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SNY Predicts Ad Sales Prospects From UConn Pact

SNY’s rights deal for UConn women's basketball
games should provide local ad sales opportunities
for distributors.

The regional
sports network, the
cable home of Major
League Baseball’s New York
Mets, last week
scored a four-year,
$4.55 million deal
with the University
of Connecticut for
the rights to Geno
Auriemma’s storied
women’s program,
which has won seven
NCAA national

SNY beat out
Connecticut Public
Television, which
has carried the
club’s games for the
past 18 years, and
whose four-year
contract expired at
season’s end.

CPTV, which reportedly
had been
paying $900,000
annually under its
most recent deal,
bid $4.537 million, including $1.2 million up front, to retain
the contract.


The new agreement expands SNY’s relationship with
UConn: The RSN
is the local television
outlet for Husky
football and men’s
basketball through
rights granted
by the Big East Conference
to ESPN Regional

Tipping with the
2012-13 school year,
SNY will air a minimum
of 17 of the
women’s basketball
team’s games, plus
assorted other shoulder
that will result in close
to 350 hours of coverage
annually. The programming
trails only
SNY’s commitment
to the Mets and the
NFL’s New York Jets
and is highly valued
in the Nutmeg State,
SNY president Steve
Raab said.

Although Raab,
who called the rights
deal an investment in SNY, said the programming will
open advertising doors for the RSN, it will have more of
an impact for distributors. “This is an opportunity for
our distributors to pick up some programming that has
been extremely popular across the state and affiliate ad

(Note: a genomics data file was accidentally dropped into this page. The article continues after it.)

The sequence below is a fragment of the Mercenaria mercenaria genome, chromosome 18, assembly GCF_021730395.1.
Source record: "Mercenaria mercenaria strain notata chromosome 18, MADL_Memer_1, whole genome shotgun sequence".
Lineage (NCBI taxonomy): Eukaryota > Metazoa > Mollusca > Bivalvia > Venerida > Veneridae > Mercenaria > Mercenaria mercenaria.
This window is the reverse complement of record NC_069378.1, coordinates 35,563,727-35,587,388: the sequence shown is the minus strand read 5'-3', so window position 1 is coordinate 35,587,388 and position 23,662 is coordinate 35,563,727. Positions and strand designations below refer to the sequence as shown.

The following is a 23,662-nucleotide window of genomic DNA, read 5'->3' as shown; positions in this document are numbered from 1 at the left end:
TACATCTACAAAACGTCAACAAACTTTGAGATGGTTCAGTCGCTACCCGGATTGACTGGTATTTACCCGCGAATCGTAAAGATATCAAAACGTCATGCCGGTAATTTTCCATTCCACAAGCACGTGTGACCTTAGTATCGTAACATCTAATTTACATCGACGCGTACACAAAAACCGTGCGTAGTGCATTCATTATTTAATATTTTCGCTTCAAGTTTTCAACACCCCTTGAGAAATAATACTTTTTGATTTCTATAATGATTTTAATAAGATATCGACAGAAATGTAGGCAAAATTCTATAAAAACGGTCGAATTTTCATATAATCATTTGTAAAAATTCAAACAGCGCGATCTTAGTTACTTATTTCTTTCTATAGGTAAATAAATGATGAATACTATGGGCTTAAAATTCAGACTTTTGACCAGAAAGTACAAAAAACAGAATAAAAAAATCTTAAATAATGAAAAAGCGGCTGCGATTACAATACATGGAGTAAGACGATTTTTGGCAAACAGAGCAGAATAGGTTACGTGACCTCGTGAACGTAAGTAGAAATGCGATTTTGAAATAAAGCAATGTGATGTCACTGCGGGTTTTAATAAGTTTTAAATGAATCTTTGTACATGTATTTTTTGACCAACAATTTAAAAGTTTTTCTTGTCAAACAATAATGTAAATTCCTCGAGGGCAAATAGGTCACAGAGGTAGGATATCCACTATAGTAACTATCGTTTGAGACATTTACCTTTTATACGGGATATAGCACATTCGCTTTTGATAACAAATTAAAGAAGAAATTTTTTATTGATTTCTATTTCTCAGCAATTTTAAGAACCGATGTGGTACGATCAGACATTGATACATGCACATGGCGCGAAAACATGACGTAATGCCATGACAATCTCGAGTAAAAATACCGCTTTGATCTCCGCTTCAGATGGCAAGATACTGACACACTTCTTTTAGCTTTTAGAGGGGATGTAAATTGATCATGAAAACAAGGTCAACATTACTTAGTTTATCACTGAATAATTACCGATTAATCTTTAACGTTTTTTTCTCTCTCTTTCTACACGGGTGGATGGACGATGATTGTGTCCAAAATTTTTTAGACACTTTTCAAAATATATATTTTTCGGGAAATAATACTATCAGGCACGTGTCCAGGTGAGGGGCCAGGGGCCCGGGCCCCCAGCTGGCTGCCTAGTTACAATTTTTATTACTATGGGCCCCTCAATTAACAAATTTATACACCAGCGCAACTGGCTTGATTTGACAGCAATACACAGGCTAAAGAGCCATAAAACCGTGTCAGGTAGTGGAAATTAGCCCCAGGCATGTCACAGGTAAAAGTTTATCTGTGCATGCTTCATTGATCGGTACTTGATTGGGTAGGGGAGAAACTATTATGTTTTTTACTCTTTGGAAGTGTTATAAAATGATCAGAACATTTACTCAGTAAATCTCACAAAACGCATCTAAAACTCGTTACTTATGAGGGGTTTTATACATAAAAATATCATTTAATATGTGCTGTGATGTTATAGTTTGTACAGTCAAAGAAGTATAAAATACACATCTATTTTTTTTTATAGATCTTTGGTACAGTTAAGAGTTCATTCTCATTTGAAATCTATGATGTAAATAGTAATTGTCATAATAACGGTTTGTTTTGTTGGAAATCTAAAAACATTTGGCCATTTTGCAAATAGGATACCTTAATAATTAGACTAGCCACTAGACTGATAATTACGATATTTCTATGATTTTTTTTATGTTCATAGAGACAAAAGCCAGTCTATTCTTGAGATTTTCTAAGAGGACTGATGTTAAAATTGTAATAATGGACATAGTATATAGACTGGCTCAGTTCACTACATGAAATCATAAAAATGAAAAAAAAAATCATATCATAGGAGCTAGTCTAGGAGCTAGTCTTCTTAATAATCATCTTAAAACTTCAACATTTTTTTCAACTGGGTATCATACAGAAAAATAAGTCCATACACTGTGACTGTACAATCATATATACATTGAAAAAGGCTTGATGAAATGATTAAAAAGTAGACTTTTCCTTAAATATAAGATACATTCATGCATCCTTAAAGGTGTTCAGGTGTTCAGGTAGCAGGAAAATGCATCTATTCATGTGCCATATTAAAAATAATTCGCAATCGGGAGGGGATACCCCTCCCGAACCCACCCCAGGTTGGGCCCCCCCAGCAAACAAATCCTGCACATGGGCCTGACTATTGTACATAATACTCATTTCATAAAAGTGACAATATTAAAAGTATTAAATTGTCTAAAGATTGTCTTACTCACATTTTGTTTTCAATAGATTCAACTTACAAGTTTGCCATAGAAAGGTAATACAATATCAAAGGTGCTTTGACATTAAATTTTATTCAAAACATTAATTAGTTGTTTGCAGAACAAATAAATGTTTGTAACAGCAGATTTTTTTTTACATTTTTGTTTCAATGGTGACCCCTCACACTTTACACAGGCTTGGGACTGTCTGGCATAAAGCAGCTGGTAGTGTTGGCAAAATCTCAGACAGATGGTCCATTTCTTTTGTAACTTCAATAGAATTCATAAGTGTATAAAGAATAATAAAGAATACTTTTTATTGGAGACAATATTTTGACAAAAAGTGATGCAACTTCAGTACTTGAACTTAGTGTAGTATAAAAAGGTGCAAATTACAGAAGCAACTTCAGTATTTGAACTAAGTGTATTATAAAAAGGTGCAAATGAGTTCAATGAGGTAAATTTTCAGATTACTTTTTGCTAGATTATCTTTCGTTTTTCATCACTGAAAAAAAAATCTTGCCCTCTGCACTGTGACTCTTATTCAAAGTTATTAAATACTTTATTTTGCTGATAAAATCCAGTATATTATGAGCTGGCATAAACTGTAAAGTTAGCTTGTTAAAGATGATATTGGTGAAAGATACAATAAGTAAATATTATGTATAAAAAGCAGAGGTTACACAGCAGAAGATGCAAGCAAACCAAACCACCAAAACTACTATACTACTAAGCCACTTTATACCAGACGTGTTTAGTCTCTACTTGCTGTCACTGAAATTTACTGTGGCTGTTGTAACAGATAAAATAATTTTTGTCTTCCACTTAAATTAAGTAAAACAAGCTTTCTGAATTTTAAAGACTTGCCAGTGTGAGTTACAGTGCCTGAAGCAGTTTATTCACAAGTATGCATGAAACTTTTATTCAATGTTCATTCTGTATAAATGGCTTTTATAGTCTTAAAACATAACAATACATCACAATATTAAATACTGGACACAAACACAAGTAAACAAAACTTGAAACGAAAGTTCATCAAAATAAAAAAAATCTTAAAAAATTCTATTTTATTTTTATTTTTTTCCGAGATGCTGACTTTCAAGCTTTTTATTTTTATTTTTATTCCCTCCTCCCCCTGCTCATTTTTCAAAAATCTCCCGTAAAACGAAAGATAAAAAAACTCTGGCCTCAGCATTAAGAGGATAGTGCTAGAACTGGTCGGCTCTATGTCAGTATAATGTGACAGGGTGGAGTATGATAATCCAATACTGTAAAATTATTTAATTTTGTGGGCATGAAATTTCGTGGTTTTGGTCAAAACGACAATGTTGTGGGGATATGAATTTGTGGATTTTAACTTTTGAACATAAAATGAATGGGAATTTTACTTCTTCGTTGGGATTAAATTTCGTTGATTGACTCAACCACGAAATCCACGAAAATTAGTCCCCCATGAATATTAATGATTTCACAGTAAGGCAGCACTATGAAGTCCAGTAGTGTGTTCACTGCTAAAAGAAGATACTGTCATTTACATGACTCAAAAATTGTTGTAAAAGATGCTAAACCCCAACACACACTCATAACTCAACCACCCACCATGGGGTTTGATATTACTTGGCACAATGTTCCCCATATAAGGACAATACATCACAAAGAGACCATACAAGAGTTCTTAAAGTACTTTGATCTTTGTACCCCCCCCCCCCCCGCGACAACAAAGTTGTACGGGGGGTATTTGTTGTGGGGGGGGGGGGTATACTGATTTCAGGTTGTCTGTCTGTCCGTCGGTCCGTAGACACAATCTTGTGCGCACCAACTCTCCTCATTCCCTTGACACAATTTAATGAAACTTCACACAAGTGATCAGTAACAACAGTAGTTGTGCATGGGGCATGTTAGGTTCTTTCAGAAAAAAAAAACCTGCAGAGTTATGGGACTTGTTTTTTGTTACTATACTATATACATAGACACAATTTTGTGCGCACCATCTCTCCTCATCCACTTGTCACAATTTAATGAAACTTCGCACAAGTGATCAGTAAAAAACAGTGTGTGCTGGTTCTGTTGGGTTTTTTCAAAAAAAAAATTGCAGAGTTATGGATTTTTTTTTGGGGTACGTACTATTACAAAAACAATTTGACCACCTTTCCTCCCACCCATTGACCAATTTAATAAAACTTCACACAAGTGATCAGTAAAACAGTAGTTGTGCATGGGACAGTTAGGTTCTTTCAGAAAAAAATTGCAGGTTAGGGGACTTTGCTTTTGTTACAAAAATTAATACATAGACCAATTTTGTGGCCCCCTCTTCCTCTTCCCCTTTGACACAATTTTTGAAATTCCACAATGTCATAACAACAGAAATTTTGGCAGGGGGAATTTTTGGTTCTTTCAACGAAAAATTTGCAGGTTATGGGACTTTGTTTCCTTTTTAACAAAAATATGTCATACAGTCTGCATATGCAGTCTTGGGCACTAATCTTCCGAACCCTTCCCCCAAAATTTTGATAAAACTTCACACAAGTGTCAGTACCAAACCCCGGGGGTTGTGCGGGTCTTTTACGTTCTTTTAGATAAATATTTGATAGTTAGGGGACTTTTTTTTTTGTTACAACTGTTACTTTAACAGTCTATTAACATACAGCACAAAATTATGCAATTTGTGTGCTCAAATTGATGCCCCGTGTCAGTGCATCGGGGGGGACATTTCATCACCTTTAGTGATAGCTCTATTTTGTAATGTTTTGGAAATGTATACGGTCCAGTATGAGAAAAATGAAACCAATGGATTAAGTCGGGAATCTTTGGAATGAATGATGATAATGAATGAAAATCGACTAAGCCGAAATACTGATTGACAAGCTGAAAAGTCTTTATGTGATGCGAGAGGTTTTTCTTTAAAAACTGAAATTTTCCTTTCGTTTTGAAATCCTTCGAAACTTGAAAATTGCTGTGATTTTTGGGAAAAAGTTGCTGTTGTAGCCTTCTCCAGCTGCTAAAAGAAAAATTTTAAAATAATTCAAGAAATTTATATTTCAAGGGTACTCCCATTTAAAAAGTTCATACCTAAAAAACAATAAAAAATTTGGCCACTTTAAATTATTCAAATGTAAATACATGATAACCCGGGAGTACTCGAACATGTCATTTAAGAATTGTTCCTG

sales opportunity that has produced 6 local household
ratings,” he said, noting they will now control inventory
that previously manifested in “pledge drives at halftime.”

Raab said he believes SNY’s bid ultimately prevailed
for a number of reasons: SNY’s superior reach (13.7 million
versus the 1 million for CPTV in Connecticut); crossplatform
promotion across its other properties, including
UConn telecasts; and the quality of its studio production.

“UConn is very familiar with us from working with
them on the men’s side with football and basketball and
through the Big East,” Raab said. “Our 350 hours of programming
is seven to eight times what was available on


Raab said in addition to games SNY will produce pre- and
post-game shows, a season review and a Big East tourney
preview. SNY plans to reformat Auriemma’s show that
has been airing on the network. “He’s a unique personality.
It won’t be your old-school coaches show,” Raab said.

SNY is also eyeing Geno’s Legacy, which will feature the
coach interviewing some of his former players and stars.
“It will not only be a walk down memory lane, but a catchup
with some of the program’s most impactful players,”
Raab said. The show will feature some of the program’s
top talent, as well as others who might not have that kind
of profile but helped set the ball in motion in Storrs, CT.
“Geno’s first team to win the Big East and make the NCAA
tournament was in 1988,” he noted.

SNY said the live games would air throughout the
RSN’s footprint, while encores and some of ancillary fare
would wind up on its separate Connecticut feed.